[This is note to myself, just starting to read economics, based just on quick internet search]
The standard beginning graduate school microeconomics textbook is Microeconomic Theory by Andreu Mas-Colell, Michael D. Whinston, and Jerry R. Green (Oxford University Press).
Regarding macroeconomics, the choice is not so clear. I ended up picking two: The Foundations of Modern Macroeconomics by Ben J. Heijdra and Frederick van der Ploeg (Oxford University Press) and Recursive Macroeconomic Theory by Lars Ljungqvist and Thomas J. Sargent (MIT Press).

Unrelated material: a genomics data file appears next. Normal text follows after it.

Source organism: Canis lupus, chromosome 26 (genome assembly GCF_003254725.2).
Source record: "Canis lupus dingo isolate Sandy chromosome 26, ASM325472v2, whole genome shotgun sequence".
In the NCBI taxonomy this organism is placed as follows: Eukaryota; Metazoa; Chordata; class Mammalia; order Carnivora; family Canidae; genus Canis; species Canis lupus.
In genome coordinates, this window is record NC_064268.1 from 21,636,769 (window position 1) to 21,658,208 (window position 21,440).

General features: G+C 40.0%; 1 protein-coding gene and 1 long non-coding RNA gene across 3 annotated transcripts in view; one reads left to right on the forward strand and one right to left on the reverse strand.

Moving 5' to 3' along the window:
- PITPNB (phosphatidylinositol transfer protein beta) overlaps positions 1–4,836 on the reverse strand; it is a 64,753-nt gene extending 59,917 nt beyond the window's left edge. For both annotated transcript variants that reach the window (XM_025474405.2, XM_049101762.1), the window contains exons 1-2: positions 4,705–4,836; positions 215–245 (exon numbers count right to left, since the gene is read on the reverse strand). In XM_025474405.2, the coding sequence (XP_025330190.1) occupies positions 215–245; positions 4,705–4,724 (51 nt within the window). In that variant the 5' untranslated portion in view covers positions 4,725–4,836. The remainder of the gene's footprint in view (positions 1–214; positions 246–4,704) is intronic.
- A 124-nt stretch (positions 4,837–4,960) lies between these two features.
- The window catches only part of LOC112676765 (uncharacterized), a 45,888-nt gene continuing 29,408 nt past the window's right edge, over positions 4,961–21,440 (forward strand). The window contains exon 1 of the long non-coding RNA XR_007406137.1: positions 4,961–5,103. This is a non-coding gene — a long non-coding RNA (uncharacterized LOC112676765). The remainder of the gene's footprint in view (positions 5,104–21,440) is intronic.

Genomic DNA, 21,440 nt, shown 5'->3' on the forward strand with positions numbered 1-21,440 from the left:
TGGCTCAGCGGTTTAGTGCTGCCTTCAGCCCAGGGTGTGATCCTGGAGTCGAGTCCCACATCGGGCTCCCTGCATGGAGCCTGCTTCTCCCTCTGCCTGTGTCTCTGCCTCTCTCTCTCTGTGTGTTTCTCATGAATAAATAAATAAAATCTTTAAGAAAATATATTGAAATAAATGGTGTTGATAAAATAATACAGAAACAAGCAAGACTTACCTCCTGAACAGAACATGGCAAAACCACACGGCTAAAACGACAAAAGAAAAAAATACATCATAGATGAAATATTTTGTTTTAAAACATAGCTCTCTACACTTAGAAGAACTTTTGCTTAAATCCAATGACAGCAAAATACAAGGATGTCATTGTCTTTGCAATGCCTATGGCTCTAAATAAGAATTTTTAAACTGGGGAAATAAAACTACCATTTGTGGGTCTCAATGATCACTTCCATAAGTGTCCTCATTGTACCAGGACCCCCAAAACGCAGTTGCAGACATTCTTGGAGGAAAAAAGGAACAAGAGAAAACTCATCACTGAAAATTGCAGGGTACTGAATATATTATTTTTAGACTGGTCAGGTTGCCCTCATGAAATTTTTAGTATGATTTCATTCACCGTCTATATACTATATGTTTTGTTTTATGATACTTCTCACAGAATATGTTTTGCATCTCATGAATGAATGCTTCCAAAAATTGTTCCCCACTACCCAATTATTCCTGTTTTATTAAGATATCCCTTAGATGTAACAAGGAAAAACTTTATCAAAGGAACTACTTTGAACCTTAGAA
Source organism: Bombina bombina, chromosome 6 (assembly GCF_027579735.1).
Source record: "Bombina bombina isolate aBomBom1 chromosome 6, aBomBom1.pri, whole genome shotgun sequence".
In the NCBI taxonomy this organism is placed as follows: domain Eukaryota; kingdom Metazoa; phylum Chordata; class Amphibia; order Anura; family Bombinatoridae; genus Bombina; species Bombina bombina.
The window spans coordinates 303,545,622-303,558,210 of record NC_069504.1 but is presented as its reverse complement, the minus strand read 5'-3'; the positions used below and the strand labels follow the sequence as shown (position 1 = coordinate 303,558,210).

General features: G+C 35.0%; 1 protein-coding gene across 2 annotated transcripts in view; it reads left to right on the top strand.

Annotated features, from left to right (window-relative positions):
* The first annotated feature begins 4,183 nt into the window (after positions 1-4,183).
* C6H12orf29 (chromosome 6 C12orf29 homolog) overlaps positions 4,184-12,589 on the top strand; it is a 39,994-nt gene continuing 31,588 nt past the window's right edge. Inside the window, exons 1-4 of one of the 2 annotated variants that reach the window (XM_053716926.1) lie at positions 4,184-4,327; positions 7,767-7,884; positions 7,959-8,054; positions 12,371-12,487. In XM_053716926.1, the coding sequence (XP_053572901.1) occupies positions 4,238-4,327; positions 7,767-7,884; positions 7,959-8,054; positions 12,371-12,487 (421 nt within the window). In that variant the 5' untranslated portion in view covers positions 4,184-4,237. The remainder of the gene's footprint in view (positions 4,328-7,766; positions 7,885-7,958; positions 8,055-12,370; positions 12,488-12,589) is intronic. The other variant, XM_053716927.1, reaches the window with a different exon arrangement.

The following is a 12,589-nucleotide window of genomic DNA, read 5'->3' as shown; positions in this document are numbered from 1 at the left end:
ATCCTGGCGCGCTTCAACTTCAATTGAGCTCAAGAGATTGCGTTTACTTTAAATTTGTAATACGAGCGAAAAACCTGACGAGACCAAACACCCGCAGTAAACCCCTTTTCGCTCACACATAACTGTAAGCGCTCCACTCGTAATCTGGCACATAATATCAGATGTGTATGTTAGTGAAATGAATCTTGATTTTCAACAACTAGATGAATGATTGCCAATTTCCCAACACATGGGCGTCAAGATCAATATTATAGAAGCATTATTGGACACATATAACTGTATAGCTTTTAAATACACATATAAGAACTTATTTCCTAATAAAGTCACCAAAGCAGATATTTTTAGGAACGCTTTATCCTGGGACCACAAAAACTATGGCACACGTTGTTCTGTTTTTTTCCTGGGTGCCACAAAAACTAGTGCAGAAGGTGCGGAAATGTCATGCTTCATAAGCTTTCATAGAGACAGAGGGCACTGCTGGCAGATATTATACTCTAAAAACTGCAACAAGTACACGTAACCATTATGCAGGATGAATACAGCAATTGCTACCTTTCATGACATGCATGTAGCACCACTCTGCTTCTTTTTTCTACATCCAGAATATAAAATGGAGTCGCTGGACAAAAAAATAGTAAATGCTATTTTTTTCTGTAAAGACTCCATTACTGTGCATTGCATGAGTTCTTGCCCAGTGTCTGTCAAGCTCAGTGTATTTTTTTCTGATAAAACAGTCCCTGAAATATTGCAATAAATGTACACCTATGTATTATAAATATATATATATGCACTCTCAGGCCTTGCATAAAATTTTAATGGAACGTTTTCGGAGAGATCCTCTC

At the undergraduage level: Microeconomics by Robert Pindyck and Daniel Rubinfeld and Macroeconomics by N. Gregory Mankiw are popular.
A Guide to Econometrics by Peter Kennedy (Wiley – Blackwell) provides a useful orientation to mathematical methods. The Theory of General Economic Equilibrium: A Differentiable Approach by Andreu Mas-Colell (Cambridge University Press) is more advanced.
For general, non-mathematical, introductions I like Basic Economics 3rd Ed: A Common Sense Guide to the Economy by Thomas Sowell, though it’s somewhat longwinded. Russell Roberts’ didactic novel The Price of Everything: A Parable of Possibility and Prosperity and the Friedrich Hayek collection, The Essence of Hayek, are well worth reading.